Essential Research: carbon, coal and coronavirus

A quick look at this week’s Essential Research report, and a deeper one at last week’s ANU survey on the impact of the bushfires.

The latest fortnightly poll from Essential Research finds 75% support for a net zero carbon pollution target by 2050, with only 25% opposed; 32% wishing to see coal-fired power plants phased out as soon as possible and another 47% wanting an end to subsidies and government support, compared with 21% wanting government support for both existing and new plants; and 80% support for the government preventing people entering the country from China due to coronavirus, with only 6% opposed. There are further questions and breakdowns in the report, but not a lot to get excited about on the whole – I can only beseech the pollster to bite the bullet and get back in the voting intention game.

To add more meat to this post, I will instead probe deeper into the report on the political impact of the bushfires published last week by the Australian National University’s Centre for Social Research and Methods. This was based on a regular panel survey conducted by the centre on a roughly quarterly basis, largely dealing with questions such as satisfaction with governments, public institutions and life in general. Since most of the respondents had also completed previous surveys, the report is able to explore changes in voting intention and attitudes over time. On this occasion, the survey was supplemented by questions on respondents’ exposure to the bushfires.

The study found a slump in electoral support for the Coalition, from 42.6% in the October survey to 37.2%, with Labor up from 33.7% to 35.8%, the Greens up from 14.4% to 14.7% (which is obviously too high at both ends) and others up from 9.3% to 11.2% (after excluding non-respondents, of which there were 5.1% in October and 6.6% in January). However, it did not find evidence that the fall in Coalition support was particularly pronounced among those who had been exposed to the bushfires.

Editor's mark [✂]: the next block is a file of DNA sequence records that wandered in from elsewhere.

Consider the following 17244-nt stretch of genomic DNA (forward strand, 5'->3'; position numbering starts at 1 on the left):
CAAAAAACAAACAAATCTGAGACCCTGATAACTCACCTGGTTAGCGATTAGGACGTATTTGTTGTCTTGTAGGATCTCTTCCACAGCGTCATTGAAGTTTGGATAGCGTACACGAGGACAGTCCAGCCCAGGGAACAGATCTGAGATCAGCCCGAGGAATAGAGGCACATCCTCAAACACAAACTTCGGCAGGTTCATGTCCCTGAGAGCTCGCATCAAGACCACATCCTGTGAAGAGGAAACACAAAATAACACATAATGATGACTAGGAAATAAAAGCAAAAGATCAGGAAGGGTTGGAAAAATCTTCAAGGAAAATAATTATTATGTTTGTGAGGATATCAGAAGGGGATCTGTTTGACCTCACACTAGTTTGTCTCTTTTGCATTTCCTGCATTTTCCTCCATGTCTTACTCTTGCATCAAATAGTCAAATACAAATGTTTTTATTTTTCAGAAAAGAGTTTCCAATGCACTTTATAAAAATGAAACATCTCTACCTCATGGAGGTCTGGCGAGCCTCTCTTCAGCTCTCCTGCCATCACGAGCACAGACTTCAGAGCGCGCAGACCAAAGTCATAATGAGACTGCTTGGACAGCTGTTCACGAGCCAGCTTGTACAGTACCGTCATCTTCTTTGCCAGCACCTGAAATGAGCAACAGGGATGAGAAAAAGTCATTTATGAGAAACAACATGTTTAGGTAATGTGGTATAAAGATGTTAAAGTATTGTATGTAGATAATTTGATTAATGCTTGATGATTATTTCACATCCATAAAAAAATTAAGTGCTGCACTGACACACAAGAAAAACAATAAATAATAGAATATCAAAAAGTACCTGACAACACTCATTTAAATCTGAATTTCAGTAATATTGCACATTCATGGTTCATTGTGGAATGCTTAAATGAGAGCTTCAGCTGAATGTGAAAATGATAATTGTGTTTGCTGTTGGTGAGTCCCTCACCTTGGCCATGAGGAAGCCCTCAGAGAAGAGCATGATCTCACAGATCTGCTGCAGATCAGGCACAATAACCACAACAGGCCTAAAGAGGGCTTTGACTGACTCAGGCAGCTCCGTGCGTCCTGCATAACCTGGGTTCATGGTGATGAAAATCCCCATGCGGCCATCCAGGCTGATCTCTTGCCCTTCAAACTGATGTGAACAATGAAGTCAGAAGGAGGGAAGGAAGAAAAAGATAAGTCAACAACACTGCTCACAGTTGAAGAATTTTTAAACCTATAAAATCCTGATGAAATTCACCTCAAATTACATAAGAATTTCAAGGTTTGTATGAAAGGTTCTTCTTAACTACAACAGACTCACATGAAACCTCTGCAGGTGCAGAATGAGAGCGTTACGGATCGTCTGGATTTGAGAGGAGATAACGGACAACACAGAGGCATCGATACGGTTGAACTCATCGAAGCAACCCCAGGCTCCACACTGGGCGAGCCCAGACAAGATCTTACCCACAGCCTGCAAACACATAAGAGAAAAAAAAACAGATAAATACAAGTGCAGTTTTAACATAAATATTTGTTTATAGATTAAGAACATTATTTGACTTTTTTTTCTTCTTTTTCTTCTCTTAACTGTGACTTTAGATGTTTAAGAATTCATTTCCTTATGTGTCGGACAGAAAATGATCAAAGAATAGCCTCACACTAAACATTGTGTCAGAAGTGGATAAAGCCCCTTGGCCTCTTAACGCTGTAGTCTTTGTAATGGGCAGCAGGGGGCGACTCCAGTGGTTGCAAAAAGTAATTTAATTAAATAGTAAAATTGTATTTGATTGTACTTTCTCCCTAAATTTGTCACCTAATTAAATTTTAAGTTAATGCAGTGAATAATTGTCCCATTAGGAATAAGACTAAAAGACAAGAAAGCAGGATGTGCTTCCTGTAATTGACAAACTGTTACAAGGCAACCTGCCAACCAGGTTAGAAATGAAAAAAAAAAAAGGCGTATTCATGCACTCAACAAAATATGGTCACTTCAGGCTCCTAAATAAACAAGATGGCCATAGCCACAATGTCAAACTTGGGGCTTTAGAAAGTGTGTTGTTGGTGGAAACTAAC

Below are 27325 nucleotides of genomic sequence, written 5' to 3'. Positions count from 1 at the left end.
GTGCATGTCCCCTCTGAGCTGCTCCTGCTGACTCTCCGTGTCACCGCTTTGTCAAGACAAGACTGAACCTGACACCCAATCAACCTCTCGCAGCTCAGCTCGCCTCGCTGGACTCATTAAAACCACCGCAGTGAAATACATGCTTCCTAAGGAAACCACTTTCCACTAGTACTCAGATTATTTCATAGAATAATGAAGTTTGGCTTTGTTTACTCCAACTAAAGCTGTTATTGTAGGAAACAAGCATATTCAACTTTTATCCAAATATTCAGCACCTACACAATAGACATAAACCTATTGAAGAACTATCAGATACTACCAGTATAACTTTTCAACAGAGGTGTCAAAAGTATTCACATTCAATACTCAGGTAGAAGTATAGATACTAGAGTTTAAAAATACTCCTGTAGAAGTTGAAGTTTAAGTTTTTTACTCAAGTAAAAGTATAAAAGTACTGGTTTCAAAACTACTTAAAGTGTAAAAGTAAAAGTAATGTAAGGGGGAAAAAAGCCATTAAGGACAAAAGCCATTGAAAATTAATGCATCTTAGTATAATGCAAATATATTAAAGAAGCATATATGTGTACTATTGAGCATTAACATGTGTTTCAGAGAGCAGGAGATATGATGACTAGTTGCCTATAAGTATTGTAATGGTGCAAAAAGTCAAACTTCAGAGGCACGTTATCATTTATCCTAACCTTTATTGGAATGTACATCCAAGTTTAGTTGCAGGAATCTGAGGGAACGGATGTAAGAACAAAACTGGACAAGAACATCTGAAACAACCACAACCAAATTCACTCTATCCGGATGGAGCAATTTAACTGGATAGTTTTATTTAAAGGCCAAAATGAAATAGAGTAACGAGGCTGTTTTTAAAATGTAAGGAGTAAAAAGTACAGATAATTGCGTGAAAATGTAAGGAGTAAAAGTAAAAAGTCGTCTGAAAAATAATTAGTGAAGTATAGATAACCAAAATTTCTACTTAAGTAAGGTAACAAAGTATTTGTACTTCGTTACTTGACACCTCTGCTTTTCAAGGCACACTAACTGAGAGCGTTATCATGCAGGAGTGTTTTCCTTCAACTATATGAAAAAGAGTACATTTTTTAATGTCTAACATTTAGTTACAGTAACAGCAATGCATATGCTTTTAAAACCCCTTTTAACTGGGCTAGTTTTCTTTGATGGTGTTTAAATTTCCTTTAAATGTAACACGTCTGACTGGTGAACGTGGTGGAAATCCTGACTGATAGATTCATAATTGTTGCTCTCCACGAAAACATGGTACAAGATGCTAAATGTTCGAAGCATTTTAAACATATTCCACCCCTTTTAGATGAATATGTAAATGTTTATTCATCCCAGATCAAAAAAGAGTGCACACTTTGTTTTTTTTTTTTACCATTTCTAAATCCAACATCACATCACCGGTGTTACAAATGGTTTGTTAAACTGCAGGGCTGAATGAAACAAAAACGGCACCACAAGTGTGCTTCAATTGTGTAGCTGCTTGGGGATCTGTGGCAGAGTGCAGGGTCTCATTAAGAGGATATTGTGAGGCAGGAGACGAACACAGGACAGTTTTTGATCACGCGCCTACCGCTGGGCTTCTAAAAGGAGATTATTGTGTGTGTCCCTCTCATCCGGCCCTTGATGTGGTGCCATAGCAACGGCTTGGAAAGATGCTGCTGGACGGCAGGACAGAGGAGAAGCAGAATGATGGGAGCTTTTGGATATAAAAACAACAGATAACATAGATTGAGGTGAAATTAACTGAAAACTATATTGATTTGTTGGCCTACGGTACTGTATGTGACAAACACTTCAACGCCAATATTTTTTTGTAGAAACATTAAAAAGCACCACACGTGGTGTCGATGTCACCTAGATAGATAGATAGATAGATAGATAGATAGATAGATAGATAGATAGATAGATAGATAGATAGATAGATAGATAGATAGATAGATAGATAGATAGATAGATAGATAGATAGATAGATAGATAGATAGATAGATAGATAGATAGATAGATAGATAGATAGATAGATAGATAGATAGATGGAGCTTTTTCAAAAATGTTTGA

Some of the factors that did associate with defection from the Coalition suggest an intensification of trends evident at the election, with university-educated voters more likely to have abandoned the Coalition and voters aged 75 and over less likely to have done so. However, the Coalition had a particular drop in support outside capital cities, though not in a way that suggested exposure to the fires was the reason. Out of the sample of 618 Coalition defectors, 43.9% supported Labor, 14.3% the Greens and 24.7% others, with the remainder uncommitted.

Consistent with the findings of the Ipsos Issues Monitor survey in January, the number of respondents rating environmental issues as the first or second most important facing the country rose from 41.5% in the October survey to 49.7%. For whatever reason, there was a significant effect here for indirect exposure to the bushfire (having friends or family whose properties were damaged or threatened, having travel plans affected, or exposure to smoke or anxiety), but not for direct exposure. However, as the report notes, what the survey registered as concern for environmental issues extended to blaming “the greenies” for the extent of the fires.

Support for new coal mines was down from 45.3% in the June survey to 37.0%, with the fall particularly pronounced among Coalition voters, down from 71.8% to 57.5%. However, those directly exposed to the bushfires who had expressed support for coal mines in June were relatively resistant to this trend.

Author: William Bowe

William Bowe is a Perth-based election analyst and occasional teacher of political science. His blog, The Poll Bludger, has existed in one form or another since 2004, and is one of the most heavily trafficked websites on Australian politics.

1,024 comments on “Essential Research: carbon, coal and coronavirus”

  1. UK Labour Leadership Voting Intention:

    Keir Starmer: 53% (+7)
    Rebecca Long-Bailey: 31% (-1)
    Lisa Nandy: 16% (+9)

    Via @YouGov
    20-25 Feb.
    Changes w/ 13-15 Jan
    Includes members, affiliates and registered supporters

  2. Info from twenty years ago went along the lines that in Victoria if there was a pandemic then all non-emergency patients would be discharged and all non-urgent surgery would be cancelled then all available beds would be turned over to patients with the illness. Hospitals often have spare beds that can be opened to add capacity.

  3. beguiledagain:

    I have been trying to generate a discussion on medicare without success until today.

    Now let’s go forward and push Labor to adopt a full-on, everything-bulkbilled medicare policy for the next election.